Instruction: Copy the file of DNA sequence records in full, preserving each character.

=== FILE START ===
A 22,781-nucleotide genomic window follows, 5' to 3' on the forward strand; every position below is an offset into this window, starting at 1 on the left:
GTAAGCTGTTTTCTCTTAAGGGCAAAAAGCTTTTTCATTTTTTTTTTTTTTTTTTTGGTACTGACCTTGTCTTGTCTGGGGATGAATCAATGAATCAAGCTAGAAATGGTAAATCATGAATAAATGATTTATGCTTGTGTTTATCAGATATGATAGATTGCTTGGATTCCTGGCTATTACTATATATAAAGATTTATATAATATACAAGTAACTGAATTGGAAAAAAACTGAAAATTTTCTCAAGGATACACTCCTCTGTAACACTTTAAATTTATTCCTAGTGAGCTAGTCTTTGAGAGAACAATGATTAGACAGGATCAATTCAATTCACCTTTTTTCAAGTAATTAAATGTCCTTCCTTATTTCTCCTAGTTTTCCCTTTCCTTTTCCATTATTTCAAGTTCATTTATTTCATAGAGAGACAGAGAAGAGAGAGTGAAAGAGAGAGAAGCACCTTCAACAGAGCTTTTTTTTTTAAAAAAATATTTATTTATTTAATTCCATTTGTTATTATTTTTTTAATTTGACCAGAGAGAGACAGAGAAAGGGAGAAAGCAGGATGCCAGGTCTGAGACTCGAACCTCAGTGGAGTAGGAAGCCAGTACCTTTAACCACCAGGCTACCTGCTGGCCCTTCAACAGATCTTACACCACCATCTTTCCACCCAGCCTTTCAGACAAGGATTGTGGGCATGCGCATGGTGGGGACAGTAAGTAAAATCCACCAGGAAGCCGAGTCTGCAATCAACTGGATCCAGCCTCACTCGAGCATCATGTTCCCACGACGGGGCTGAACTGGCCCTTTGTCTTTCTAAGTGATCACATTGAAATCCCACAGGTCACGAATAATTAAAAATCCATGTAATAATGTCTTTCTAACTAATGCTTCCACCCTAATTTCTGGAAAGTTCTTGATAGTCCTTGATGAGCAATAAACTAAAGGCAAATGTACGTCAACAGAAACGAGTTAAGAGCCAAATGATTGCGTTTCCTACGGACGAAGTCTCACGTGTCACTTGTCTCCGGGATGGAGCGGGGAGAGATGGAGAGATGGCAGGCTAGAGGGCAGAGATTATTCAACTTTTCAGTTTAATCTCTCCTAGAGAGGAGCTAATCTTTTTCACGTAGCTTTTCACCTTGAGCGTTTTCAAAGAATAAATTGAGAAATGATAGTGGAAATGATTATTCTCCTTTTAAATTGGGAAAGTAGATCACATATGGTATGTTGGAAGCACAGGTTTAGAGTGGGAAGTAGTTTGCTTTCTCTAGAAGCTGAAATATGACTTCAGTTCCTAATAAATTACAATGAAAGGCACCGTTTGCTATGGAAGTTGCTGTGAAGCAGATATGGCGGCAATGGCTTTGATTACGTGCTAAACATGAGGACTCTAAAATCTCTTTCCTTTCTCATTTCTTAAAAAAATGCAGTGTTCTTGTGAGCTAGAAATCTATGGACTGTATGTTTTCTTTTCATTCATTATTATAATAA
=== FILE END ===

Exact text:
A 22,781-nucleotide genomic window follows, 5' to 3' on the forward strand; every position below is an offset into this window, starting at 1 on the left:
GTAAGCTGTTTTCTCTTAAGGGCAAAAAGCTTTTTCATTTTTTTTTTTTTTTTTTTGGTACTGACCTTGTCTTGTCTGGGGATGAATCAATGAATCAAGCTAGAAATGGTAAATCATGAATAAATGATTTATGCTTGTGTTTATCAGATATGATAGATTGCTTGGATTCCTGGCTATTACTATATATAAAGATTTATATAATATACAAGTAACTGAATTGGAAAAAAACTGAAAATTTTCTCAAGGATACACTCCTCTGTAACACTTTAAATTTATTCCTAGTGAGCTAGTCTTTGAGAGAACAATGATTAGACAGGATCAATTCAATTCACCTTTTTTCAAGTAATTAAATGTCCTTCCTTATTTCTCCTAGTTTTCCCTTTCCTTTTCCATTATTTCAAGTTCATTTATTTCATAGAGAGACAGAGAAGAGAGAGTGAAAGAGAGAGAAGCACCTTCAACAGAGCTTTTTTTTTTAAAAAAATATTTATTTATTTAATTCCATTTGTTATTATTTTTTTAATTTGACCAGAGAGAGACAGAGAAAGGGAGAAAGCAGGATGCCAGGTCTGAGACTCGAACCTCAGTGGAGTAGGAAGCCAGTACCTTTAACCACCAGGCTACCTGCTGGCCCTTCAACAGATCTTACACCACCATCTTTCCACCCAGCCTTTCAGACAAGGATTGTGGGCATGCGCATGGTGGGGACAGTAAGTAAAATCCACCAGGAAGCCGAGTCTGCAATCAACTGGATCCAGCCTCACTCGAGCATCATGTTCCCACGACGGGGCTGAACTGGCCCTTTGTCTTTCTAAGTGATCACATTGAAATCCCACAGGTCACGAATAATTAAAAATCCATGTAATAATGTCTTTCTAACTAATGCTTCCACCCTAATTTCTGGAAAGTTCTTGATAGTCCTTGATGAGCAATAAACTAAAGGCAAATGTACGTCAACAGAAACGAGTTAAGAGCCAAATGATTGCGTTTCCTACGGACGAAGTCTCACGTGTCACTTGTCTCCGGGATGGAGCGGGGAGAGATGGAGAGATGGCAGGCTAGAGGGCAGAGATTATTCAACTTTTCAGTTTAATCTCTCCTAGAGAGGAGCTAATCTTTTTCACGTAGCTTTTCACCTTGAGCGTTTTCAAAGAATAAATTGAGAAATGATAGTGGAAATGATTATTCTCCTTTTAAATTGGGAAAGTAGATCACATATGGTATGTTGGAAGCACAGGTTTAGAGTGGGAAGTAGTTTGCTTTCTCTAGAAGCTGAAATATGACTTCAGTTCCTAATAAATTACAATGAAAGGCACCGTTTGCTATGGAAGTTGCTGTGAAGCAGATATGGCGGCAATGGCTTTGATTACGTGCTAAACATGAGGACTCTAAAATCTCTTTCCTTTCTCATTTCTTAAAAAAATGCAGTGTTCTTGTGAGCTAGAAATCTATGGACTGTATGTTTTCTTTTCATTCATTATTATAATAA